Cordless and wireless business applications
by Colin Bryant, TelecomsAdvice
The way we work is changing fast; moving away from the traditional, static office structure towards an increasingly mobile and flexible workforce. A recent MORI survey undertaken on behalf of Orange revealed that almost half of UK workers outside manufacturing considered themselves to be flexible workers. That is, workers who conduct business outside the conventional single office environment.
Wirefree working is a term Orange has developed to help define and explain this fundamental change in working practices that has really begun over the last five years or so. It is a broad concept, taking in such flexible working options as hot-desking, teleworking and mobile working.
Wirefree working is doing business outside the traditional office environment, whether as a member of a "virtual" team scattered around the globe, as a salesperson on the road without a fixed office, or as a teleworker who works from home some or all of the time. In the most fundamental sense, however, wirefree working is about freedom. The freedom to do business - whenever, wherever and however we choose.
The implications of this new and fast moving trend are vast. In ever increasing numbers, workers are required to operate effectively outside the bounds of a traditional office environment. They are expected to do business independent of place. For wirefree working to be effective, a new mode of thinking is required, examining everything from office space, to management style, and of course, communications.
What will the wirefree office look like?
Although futurologists have a habit of predicting that everyone will work from home in the future, most of us will still come into work most days. But the office we come to may look very different, and be a much pleasanter place in which to work.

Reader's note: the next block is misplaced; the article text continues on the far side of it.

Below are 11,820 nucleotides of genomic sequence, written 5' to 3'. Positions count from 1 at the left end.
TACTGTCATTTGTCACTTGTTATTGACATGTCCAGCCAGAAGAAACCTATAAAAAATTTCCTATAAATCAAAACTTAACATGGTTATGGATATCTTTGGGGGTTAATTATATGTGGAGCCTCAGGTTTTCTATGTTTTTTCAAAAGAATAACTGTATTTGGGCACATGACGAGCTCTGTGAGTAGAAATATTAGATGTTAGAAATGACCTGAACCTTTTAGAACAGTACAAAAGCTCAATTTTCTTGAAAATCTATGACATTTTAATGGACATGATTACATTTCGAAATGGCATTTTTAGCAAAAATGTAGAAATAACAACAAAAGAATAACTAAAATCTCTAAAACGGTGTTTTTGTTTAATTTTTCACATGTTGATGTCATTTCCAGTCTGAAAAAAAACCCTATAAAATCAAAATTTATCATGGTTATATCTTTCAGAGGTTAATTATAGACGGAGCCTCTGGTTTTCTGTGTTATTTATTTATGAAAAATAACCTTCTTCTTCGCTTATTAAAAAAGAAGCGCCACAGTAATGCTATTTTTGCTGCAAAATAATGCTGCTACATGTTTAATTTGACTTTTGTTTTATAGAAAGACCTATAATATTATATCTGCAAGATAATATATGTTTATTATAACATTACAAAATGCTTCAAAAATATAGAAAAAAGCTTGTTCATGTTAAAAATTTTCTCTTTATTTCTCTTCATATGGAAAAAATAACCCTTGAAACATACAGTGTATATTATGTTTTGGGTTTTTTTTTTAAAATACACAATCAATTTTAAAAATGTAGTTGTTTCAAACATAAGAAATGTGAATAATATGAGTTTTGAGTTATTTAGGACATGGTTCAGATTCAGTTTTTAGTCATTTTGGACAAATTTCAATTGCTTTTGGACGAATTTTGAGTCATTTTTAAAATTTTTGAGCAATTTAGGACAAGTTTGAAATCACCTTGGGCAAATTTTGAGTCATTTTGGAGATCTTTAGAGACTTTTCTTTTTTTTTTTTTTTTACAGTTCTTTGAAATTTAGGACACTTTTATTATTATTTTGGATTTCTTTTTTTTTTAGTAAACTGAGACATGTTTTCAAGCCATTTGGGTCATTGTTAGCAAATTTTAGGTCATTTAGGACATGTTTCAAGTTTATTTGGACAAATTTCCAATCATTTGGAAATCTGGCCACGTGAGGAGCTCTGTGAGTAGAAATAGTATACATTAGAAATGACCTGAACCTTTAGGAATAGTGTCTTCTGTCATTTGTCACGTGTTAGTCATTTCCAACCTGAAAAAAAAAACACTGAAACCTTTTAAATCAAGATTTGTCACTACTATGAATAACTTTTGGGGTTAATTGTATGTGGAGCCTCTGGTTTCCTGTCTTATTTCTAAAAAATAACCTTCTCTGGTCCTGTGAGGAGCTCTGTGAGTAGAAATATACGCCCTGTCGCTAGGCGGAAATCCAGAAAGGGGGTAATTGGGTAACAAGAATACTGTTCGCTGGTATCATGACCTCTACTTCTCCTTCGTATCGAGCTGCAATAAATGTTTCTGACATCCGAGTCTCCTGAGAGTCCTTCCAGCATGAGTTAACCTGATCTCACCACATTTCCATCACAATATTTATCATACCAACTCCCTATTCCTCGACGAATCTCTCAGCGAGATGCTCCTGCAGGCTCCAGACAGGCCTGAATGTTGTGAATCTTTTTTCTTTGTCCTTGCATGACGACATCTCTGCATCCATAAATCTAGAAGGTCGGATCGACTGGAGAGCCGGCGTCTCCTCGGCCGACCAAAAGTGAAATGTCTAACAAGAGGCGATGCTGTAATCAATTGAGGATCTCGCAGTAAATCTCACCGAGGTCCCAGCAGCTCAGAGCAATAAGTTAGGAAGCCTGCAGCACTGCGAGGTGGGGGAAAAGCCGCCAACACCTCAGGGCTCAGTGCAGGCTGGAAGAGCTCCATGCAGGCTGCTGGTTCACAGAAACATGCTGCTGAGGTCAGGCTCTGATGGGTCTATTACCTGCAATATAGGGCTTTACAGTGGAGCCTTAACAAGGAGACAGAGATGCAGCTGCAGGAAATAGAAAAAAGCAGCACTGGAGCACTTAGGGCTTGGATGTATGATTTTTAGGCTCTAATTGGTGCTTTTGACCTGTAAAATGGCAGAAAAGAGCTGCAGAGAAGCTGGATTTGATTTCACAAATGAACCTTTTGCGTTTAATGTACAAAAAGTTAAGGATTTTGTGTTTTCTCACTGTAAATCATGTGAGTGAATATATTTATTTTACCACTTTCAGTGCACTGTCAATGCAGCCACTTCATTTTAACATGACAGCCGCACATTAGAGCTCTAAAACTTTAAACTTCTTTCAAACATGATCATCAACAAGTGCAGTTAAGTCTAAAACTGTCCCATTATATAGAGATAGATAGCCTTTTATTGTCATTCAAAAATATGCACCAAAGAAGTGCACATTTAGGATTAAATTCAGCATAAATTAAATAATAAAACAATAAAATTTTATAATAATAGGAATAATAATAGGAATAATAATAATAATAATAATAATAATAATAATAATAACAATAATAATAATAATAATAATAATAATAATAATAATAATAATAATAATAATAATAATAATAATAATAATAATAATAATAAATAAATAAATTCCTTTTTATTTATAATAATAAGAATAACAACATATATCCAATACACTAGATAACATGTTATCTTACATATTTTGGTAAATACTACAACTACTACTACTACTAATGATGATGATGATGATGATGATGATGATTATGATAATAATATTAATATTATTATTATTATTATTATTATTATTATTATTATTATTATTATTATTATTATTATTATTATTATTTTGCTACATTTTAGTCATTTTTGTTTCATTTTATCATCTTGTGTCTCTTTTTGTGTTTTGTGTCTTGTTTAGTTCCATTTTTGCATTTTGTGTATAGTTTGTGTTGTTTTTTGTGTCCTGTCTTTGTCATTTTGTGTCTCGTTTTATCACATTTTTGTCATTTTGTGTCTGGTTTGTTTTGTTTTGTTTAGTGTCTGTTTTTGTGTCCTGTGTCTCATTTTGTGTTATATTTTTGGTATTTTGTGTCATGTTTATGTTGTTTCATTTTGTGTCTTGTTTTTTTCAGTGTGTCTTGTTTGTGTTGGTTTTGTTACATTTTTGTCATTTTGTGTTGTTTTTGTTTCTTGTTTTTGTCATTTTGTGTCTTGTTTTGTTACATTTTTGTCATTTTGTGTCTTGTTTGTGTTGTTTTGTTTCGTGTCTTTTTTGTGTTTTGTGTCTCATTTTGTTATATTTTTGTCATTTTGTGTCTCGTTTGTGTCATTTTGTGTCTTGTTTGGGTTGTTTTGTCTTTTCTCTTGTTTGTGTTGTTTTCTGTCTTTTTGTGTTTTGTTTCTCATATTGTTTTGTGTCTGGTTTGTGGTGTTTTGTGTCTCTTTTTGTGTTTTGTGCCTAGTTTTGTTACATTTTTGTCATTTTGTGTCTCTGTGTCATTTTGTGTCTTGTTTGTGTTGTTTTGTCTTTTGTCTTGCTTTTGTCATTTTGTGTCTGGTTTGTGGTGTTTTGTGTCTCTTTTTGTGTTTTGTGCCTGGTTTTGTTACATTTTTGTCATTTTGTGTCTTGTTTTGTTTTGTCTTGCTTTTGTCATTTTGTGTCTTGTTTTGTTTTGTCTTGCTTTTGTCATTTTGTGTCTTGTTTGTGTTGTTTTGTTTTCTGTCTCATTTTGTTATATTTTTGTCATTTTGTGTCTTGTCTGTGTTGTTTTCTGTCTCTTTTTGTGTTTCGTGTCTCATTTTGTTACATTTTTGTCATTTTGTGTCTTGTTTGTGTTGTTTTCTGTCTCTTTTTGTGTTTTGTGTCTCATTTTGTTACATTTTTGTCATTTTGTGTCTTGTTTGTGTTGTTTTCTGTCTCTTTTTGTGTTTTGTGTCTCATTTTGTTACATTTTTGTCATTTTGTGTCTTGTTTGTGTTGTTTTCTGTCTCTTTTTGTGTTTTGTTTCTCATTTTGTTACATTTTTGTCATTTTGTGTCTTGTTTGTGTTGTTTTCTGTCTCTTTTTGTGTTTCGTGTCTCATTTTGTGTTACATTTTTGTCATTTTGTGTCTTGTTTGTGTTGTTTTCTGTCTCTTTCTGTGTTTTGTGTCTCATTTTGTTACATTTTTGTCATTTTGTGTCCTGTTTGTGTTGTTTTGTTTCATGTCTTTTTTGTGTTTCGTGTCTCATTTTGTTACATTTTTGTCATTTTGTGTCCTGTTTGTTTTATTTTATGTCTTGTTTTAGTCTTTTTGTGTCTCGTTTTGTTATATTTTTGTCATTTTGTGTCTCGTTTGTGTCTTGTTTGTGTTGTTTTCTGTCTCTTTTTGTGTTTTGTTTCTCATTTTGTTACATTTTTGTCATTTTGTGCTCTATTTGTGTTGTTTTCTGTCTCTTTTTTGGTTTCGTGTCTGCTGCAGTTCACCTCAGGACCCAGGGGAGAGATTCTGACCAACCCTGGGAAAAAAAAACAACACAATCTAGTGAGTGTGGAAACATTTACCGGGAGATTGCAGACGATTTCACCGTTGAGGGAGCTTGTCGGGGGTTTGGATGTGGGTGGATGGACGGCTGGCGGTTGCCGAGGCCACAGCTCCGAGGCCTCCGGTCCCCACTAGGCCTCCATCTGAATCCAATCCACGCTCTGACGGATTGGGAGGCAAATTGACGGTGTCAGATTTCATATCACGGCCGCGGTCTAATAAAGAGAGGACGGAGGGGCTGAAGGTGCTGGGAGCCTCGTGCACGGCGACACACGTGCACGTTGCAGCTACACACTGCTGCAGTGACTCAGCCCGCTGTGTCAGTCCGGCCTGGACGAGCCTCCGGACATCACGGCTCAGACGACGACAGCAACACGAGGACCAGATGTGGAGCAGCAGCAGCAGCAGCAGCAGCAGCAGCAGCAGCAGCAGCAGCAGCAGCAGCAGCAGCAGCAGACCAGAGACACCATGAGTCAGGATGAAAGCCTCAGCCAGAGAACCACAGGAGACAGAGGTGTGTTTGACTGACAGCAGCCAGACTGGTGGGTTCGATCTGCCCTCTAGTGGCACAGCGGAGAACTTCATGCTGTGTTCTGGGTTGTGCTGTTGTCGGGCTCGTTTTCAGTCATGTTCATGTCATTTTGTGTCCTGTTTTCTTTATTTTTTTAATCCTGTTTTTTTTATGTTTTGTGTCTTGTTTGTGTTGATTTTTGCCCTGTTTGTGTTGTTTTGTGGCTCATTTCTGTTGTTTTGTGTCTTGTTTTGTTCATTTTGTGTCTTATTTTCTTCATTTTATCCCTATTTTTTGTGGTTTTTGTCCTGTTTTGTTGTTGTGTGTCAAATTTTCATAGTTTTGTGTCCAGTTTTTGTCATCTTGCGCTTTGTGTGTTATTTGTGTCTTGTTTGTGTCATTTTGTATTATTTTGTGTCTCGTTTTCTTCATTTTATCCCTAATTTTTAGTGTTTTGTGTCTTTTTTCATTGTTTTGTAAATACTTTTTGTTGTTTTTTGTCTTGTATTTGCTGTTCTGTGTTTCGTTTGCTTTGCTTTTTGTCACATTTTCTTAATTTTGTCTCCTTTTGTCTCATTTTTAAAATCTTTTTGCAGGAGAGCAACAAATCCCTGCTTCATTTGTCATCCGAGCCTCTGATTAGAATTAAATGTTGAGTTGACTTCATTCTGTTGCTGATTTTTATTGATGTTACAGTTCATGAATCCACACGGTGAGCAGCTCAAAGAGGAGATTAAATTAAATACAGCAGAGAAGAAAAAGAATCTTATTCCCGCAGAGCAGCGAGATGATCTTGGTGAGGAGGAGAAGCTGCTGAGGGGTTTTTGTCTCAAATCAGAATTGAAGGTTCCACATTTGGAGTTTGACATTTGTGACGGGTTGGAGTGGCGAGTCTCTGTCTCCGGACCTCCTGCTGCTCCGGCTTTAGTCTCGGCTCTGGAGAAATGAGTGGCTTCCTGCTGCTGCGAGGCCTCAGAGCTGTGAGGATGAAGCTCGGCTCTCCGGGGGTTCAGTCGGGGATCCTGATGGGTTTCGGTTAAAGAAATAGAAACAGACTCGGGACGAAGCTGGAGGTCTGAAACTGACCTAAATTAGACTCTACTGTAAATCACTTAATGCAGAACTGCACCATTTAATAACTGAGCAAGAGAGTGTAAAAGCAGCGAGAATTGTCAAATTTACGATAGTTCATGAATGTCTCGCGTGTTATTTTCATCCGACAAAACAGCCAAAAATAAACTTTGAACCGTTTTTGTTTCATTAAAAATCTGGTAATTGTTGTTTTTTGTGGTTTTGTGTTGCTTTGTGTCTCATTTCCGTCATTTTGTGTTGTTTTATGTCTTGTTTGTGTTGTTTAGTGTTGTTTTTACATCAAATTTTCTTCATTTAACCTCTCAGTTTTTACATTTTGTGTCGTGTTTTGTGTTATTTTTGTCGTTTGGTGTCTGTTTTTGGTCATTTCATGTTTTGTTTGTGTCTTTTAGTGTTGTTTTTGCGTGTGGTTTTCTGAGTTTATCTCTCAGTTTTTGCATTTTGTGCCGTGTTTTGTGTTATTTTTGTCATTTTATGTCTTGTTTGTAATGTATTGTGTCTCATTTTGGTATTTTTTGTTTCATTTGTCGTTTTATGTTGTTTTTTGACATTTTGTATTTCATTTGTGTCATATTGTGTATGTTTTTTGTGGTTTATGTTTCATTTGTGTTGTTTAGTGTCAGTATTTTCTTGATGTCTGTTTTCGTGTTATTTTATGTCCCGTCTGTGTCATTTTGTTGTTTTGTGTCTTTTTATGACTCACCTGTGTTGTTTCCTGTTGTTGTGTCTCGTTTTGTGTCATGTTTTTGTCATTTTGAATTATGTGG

There's no question that wireless technology makes possible a creative revolution in office design; providing an alternative to traditional fixed-line data and voice cabling throughout offices. Providing voice and data communications without wires enables and creates flexibility; allowing employers to design space more creatively and cost-effectively to meet individual and company needs.
The traditional office is defined by fixed power points, fixed data cables and fixed voice points. With a wireless communications infrastructure, companies do not need to undertake the expense of installing these fixed sockets. More importantly, businesses now have the opportunity to avoid the cost of raised floors, put in to accommodate a mass of cables, as all the "cabling" could be wireless, just as a mobile phone is.
The wireless concept allows employees to take space where they need it, and to move from building to building without any restriction, perhaps working from laptops and mobile phones, encouraging creativity and making optimum use of office space. For example, if half the workforce is out of the office at any given time, there is a compelling economic argument to provide only half the traditional number of desks. In the most extreme case this could mean no employee having their own desk and the whole workforce "hot-desking".